The first annual Statistics and Data Science Center Day (SDSCon) at MIT highlighted a variety of research projects, including efforts to better understand gene editing, climate change, microcredit programs, international trade, and recommendation systems. The common thread of all of these diverse research areas is that researchers can use statistics and data science to learn about and accurately model different systems — leading to insights into how the systems work, as well as the ability to make better-informed decisions and policies.
SDSCon 2017 was hosted by the Statistics and Data Science Center (SDSC), which is part of the MIT Institute for Data, Systems, and Society. The April 21 conference was the first of what will be an annual celebration of statistics and data science, bringing together a growing community at MIT and beyond.
The day featured several short talks by SDSC faculty, three longer presentations by experts from outside of MIT, a brief industry session, and a graduate student poster session. Videos of all talks are available online.
SDSC brings together Institute-wide efforts and expertise in the areas of statistics and data science, facilitating both academics and research. New academic programs include an undergraduate minor in statistics and data science launched last fall and a PhD program that is still in the planning stages.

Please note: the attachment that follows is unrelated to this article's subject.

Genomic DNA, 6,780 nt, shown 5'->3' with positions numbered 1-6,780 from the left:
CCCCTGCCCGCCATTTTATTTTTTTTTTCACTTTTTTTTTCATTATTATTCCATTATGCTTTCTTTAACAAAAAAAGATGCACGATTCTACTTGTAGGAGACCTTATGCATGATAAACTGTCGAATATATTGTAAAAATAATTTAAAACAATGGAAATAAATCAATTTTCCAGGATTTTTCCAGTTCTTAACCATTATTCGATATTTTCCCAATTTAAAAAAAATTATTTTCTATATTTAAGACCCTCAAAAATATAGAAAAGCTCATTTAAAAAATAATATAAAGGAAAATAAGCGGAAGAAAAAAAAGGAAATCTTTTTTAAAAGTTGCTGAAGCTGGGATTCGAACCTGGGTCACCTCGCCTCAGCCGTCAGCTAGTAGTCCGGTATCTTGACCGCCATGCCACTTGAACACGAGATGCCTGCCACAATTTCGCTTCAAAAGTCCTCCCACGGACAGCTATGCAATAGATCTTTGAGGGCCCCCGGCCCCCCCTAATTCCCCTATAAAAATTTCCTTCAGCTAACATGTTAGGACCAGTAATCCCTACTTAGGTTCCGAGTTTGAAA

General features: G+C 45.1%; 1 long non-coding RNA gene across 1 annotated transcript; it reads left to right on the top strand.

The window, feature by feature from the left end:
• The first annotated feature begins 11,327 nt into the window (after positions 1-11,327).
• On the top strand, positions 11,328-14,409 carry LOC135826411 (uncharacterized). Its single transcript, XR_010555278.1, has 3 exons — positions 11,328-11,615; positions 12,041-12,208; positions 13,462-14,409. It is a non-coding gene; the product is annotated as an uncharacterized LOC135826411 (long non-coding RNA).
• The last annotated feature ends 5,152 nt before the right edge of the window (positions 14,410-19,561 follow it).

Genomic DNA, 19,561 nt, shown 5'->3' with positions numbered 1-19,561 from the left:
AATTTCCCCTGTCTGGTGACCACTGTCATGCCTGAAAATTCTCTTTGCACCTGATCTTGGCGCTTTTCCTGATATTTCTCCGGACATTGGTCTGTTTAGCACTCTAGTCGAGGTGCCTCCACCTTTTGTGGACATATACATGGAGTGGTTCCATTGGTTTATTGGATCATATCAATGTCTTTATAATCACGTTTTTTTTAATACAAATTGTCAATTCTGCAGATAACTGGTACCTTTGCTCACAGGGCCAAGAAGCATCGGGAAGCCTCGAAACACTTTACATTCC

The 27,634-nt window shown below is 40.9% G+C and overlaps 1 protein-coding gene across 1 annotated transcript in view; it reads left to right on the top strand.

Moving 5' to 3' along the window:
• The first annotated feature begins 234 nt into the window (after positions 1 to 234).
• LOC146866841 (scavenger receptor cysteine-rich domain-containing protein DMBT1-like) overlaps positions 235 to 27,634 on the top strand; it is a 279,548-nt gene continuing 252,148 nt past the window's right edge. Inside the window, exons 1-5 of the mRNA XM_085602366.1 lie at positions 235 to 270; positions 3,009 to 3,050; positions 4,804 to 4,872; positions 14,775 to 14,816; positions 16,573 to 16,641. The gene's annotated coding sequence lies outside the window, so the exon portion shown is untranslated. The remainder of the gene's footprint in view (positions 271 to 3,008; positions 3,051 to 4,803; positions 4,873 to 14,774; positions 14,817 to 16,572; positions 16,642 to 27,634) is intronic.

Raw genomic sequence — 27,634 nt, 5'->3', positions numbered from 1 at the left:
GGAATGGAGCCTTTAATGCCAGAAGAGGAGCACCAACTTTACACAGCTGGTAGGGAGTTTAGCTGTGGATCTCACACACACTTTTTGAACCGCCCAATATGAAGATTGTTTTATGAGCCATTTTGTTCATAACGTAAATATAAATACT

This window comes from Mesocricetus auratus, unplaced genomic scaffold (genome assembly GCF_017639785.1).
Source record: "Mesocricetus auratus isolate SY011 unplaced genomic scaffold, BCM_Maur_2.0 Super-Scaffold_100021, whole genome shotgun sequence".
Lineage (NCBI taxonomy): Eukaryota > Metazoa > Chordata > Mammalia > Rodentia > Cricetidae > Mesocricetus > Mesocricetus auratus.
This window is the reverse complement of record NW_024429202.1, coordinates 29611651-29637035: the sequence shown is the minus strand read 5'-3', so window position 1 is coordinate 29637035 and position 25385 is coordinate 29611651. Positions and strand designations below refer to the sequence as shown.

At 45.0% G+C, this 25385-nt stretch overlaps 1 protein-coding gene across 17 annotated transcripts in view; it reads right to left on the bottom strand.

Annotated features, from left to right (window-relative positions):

Devavrat Shah, SDSC director and a professor of electrical engineering and computer science, noted the interdependence of the academic and research components of SDSC. “As we know, a good education cannot happen without good research activities,” he said.
Shah described SDSC as providing “a wide and common umbrella for people across the campus to come together and … make progress and learn from each other.” The major challenges addressed by SDSC researchers often involve both people and data, and their research often looks at questions of how to analyze data and how to use it to inform decisions. Shah also addressed some different perceptions of statistics, as well as how the field is shifting and evolving.
“It’s important to understand and remember and celebrate classical statistics,” he said. “But it’s also important to expand our horizons by bringing things like computation as a foundational topic.”
Michael Steele, a professor at the University of Pennsylvania, discussed the effectiveness of decision-making algorithms in relation to the St. Petersburg paradox, a concept that explores the challenge of determining and making decisions based on expected reward. He highlighted some new theoretical work that is attempting to explain some of the strategies that might allow decision-making algorithms to work well despite this challenge.
Jennifer Listgarten, a senior researcher at Microsoft Research New England spoke about data science challenges in the area of genetics, which she described as “a truly data-driven science.” Listgarten focused primarily on the gene-editing system CRISPR.
Harvard Kennedy School Professor James Stock talked about statistical analysis of climate change, especially in the context of clearly communicating climate change research and models to policymakers. He noted that although climate change might seem to be a “data-rich challenge,” the reality is still that the data are from only one “experiment” — the increasing temperatures of the Earth. He also presented some of the different types of climate change data available and some insights they might provide.